We then stopped by where young Heifers were in a mini single shed just for them. Children and adults were happily petting the cows as they nuzzled with a head bent for a gentle rub.

Pleasantville Farm | Cabot Creamery

Last fall, we visited the Cabot Creamery in Vermont and took the very extensive tour, watched a movie and tasted every cheese Cabot has ever produced. I was in cheese heaven. Today, I witnessed behind the scenes of how Cabot Creamery gets their milk.

Pleasantville Farm | Cabot Creamery

I was excited to taste the cheese today as well. The local Girls scouts had a table set up with Cheesy Mac and Cheese in a slow cooker from the Cabot Creamery Cookbook, griddles full of grilled cheese and quesadillas. Each Girl scout took a turn at slicing the cheeses and buttering tortillas and bread for guests to snack on.

Pleasantville Farm | Cabot Creamery

At another table, Jenni Tilton- Flood greeted guests with Cabot Cheese samples, Cabot bracelets, stickers, tattoos, and games. Jenni is a Cabot staffer from another Cabot Farm, Flood Brothers Farm in Clinton, Maine whose vast knowledge of dairy farming impressed me. Her family farm has 3200 cows, and she is a 6th generation dairy farmer living on a 200-year-old farm.

Pleasantville Farm | Cabot Creamery

I was impressed by how hard working these farmers are and how much they love what they do. They will tell you straight out that they love it! I believe that is the key to having a wonderful product and why Cabot Cheeses tastes so delicious.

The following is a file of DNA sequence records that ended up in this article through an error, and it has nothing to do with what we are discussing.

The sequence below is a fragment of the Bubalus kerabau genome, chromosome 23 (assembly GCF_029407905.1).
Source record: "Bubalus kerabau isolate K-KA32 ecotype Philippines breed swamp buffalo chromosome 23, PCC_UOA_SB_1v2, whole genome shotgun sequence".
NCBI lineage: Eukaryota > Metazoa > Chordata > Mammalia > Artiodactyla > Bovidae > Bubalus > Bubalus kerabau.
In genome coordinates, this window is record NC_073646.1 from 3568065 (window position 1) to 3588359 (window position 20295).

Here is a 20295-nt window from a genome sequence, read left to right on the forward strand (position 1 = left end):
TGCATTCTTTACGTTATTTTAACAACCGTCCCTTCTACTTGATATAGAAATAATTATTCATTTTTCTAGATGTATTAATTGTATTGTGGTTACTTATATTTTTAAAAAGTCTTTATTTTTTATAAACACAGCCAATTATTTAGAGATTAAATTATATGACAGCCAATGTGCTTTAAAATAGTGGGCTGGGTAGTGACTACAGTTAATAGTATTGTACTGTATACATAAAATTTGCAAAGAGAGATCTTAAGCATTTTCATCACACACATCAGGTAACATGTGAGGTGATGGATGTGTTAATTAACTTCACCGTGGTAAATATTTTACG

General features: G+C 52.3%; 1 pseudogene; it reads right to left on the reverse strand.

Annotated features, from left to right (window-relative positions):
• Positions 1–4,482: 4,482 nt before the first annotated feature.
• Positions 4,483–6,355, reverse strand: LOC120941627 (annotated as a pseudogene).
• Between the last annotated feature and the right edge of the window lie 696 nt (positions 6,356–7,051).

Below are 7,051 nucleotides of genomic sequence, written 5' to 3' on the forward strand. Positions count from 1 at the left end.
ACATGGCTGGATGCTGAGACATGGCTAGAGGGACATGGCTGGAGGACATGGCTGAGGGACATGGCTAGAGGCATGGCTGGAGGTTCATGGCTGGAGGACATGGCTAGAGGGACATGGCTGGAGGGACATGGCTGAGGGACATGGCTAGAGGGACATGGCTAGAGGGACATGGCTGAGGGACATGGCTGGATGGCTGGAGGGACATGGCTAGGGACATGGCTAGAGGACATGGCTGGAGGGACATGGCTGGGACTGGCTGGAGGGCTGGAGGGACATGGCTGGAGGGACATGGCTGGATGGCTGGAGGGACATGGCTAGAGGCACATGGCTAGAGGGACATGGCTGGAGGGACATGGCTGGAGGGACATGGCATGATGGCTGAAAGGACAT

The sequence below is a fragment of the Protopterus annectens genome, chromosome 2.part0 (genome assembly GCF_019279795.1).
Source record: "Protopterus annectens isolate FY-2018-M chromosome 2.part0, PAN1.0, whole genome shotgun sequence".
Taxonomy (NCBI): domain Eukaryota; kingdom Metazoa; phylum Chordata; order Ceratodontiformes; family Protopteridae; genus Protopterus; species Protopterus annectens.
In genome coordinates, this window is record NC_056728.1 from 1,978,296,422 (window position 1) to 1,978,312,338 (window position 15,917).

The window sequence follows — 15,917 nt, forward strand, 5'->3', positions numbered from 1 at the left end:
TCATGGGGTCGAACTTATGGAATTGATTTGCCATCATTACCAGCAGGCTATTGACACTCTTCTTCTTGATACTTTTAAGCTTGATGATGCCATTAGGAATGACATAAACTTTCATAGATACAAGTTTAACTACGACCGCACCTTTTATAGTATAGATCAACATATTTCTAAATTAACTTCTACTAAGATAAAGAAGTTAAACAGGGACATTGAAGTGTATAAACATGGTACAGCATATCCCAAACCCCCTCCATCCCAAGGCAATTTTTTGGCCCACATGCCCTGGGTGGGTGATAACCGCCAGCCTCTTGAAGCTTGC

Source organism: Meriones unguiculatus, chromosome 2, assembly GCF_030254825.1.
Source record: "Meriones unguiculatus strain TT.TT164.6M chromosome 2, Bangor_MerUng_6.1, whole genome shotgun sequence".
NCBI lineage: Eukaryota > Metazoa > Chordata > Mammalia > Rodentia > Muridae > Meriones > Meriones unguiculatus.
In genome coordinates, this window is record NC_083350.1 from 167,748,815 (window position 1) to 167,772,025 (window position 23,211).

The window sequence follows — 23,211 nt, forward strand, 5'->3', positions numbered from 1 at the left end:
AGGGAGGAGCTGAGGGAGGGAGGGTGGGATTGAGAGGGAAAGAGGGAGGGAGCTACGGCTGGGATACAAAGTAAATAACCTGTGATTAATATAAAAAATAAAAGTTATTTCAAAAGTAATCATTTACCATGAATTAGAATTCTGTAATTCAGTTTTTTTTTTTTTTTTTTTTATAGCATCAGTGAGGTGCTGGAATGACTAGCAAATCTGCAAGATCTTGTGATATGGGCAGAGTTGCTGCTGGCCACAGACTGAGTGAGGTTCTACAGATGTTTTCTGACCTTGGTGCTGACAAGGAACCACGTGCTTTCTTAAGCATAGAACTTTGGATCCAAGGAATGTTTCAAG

Pleasantville Farm | Cabot Creamery

My family and I have tried every type of cheese that Cabot has produced and we have our favorites. We love the Bacon Cheddar, the Extra Sharp Cheddar and the Lamberton Vermont Cheddar. Our favorite butter is hands down Cabot Creamery butter.

Pleasantville Farm | Cabot Creamery

I really enjoyed visiting the farm and am already planning more trips out to other Cabot farms in my area. I was so impressed by Farmers Scott and Martha Monroe with how happy and hard-working they and their family are. I am convinced that it’s the dedication that produces an incredible product such as Cabot Creamery cheese.

Pleasantville Farm | Cabot Creamery


Nettie Moore is the cook, baker, photographer and designer behind Moore or Less Cooking Food Blog. Nettie is a self-trained cook and baker. She loves creating easy recipes that don’t call for a lot of unknown ingredients. She was born and raised in Southern California and now calls New England her home, where she lives with her husband and two children. Follow Nettie on her food blog, Moore or Less Cooking.


If you would like to learn more about Cabot Creamery Co-operative, our sustainability initiatives, or some of our 1,000 farm families, click here. You can also sign-up for our Newsletters.